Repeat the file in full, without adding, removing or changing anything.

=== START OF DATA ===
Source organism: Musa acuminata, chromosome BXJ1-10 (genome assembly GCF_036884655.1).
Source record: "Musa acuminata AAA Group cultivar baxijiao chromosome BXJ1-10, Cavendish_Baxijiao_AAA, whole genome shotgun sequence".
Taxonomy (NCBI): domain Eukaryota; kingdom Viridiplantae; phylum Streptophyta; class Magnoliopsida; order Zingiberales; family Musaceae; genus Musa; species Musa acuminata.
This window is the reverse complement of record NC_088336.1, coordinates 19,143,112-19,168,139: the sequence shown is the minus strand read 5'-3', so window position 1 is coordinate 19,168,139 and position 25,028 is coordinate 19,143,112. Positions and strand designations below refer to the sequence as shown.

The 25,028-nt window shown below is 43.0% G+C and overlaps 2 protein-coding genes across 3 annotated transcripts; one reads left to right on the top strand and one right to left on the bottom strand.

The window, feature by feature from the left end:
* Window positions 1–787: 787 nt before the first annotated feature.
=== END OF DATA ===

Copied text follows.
Source organism: Musa acuminata, chromosome BXJ1-10 (genome assembly GCF_036884655.1).
Source record: "Musa acuminata AAA Group cultivar baxijiao chromosome BXJ1-10, Cavendish_Baxijiao_AAA, whole genome shotgun sequence".
Taxonomy (NCBI): domain Eukaryota; kingdom Viridiplantae; phylum Streptophyta; class Magnoliopsida; order Zingiberales; family Musaceae; genus Musa; species Musa acuminata.
This window is the reverse complement of record NC_088336.1, coordinates 19,143,112-19,168,139: the sequence shown is the minus strand read 5'-3', so window position 1 is coordinate 19,168,139 and position 25,028 is coordinate 19,143,112. Positions and strand designations below refer to the sequence as shown.

The 25,028-nt window shown below is 43.0% G+C and overlaps 2 protein-coding genes across 3 annotated transcripts; one reads left to right on the top strand and one right to left on the bottom strand.

The window, feature by feature from the left end:
* Window positions 1–787: 787 nt before the first annotated feature.